Kids Health

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Keeping Your Kids Safe In The Cold And Snow

Kids in the cold and snow

They don’t call it a winter wonderland for nothing –-  kids love to play outside in the cold and snow.

And who can blame them? There’s just something magical about your first sled ride, or watching your breath frost up in front of you. Not to mention building snowmen and igloos, ice skating, and snowball fights. What kid could resist?

Unfortunately for parents, resisting and saying no are part of the job description if you want to make sure that your child grows up safe. While your kids dream of making angels, flying down hills, and packing snow together, parents imagine cutting winds and icy rain that can lead to fevers, falling, and frostbite.

Luckily, there are ways to make both of you happy during the winter season – parents just have to know the right tips and tricks.

It’s not just bundling, it’s layering. You probably had your parents and possibly even grandparents tell you to “bundle up” when you were little, but strictly speaking, staying warm is about more than just wearing the heaviest, most insulated clothing. One of the most important things you can do for your child is to put them in as many layers as possible, because that way they will stay drier longer, even if the outside layer or two gets damp from the snow or ice. Research has shown that wet kids get colder faster.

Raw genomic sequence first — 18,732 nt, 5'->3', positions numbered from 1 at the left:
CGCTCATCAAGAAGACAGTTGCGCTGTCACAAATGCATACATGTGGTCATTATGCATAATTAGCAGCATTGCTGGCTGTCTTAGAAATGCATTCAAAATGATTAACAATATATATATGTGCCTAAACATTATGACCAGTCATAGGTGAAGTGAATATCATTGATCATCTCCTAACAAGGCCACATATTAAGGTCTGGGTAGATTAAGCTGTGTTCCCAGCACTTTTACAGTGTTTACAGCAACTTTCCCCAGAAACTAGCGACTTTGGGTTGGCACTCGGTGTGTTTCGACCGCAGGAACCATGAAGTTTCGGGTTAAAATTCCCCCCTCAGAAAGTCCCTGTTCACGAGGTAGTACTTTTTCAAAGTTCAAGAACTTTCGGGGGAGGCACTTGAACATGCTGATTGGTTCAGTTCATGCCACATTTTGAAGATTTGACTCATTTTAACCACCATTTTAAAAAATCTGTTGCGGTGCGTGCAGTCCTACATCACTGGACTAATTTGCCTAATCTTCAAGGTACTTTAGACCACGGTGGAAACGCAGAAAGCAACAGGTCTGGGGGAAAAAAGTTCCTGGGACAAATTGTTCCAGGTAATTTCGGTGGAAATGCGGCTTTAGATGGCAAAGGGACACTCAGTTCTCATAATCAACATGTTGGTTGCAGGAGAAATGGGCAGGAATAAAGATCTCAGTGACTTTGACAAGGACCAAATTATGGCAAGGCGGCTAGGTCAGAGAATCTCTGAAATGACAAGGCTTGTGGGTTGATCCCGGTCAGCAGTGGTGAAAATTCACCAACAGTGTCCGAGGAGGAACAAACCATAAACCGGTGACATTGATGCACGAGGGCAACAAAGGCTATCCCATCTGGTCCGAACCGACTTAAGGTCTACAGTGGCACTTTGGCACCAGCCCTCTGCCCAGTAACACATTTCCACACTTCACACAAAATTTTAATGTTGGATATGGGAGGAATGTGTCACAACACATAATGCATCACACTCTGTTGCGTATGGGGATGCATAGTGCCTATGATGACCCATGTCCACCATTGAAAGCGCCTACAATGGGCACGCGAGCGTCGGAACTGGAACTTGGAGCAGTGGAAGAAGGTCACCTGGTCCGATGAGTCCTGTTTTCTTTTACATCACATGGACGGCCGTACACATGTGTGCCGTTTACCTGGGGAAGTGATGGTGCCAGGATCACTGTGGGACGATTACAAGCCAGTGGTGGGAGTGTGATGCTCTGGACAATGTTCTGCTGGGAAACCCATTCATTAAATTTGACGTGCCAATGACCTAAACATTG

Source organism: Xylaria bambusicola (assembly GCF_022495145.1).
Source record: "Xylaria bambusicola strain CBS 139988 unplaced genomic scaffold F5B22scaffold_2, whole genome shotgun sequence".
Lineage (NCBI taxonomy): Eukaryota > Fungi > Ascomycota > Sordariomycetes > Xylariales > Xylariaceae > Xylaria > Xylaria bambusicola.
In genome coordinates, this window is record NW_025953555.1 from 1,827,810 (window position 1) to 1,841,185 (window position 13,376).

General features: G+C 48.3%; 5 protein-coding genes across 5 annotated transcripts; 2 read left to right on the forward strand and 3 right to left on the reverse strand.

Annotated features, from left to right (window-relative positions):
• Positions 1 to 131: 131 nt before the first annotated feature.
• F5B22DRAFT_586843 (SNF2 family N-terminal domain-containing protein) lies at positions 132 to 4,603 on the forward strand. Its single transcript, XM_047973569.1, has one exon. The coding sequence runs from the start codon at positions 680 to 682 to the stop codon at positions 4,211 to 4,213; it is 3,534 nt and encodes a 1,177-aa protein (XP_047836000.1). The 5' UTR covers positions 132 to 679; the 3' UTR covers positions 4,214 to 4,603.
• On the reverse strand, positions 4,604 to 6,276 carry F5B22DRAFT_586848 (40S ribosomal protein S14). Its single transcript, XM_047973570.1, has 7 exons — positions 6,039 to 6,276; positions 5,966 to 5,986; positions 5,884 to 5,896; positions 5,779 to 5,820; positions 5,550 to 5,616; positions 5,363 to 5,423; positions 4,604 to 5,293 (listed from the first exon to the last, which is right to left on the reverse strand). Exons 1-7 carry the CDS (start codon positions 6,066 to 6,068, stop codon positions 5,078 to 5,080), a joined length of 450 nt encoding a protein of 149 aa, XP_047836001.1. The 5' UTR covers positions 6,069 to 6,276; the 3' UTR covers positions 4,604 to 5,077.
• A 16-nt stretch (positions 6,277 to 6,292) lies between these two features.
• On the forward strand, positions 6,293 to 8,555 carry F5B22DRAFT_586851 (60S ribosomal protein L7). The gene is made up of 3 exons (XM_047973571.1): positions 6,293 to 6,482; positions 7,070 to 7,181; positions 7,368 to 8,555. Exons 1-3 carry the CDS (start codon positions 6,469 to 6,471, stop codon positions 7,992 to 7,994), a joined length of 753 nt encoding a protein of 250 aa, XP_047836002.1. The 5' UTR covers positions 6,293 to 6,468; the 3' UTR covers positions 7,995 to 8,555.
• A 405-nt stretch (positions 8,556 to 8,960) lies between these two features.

Protect the head and extremities. You’ve probably heard that we lose most of our body heat through our heads, but do you know how much? For children, the number is right around 60 percent! Keep them warmer longer by making them wear a hat. And remember that there’s a reason why people created things like gloves, earmuffs, and facemasks. Our hands, feet, noses, and ears are especially susceptible to getting frostbite, so never let kids leave until these areas are well covered.

Stay away from ice. Generally speaking, it’s not snow that gets kids hurt in most instances – it’s ice. If you’re going to take them sledding or have a snowball fight, do your best to ensure that the snow they’re using hasn’t become so compacted that it’s turned into hard, painful ice. Few things are worse than crashing your sled into a solid patch of ice or getting hit in the face with an iceball.

Look for smooth sailing. Sledding down a steep hill is one of the most exciting winter activities around – for kids, teens, and adults. But if you’re taking little ones sledding, you should do your best to find an area where they can stay as far away as possible from bigger kids and adults to avoid potential crashes where they’re sure to come out the losers. Also, ideally you want to use hills that are relatively free of trees, bushes, and rocks so that your kids don’t have any unexpected meetings.

Cold sun is still sun. Most parents don’t even think about this because they’re so concerned with all of the other possible winter problems, but lots of kids get sunburns in the cold. Just because the sun isn’t warming up the area doesn’t mean that it’s not hitting you hard. Remember to apply sunscreen on your little ones or you might be dealing with a surprising sunburn.

About the Author: Debbie spends her time writing health and beauty articles. She also reviews dermatology sites. Click here to learn more.  When she has some free time (which isn’t often) she cuts loose with a good book and a glass of wine.

 

Categories: Safety

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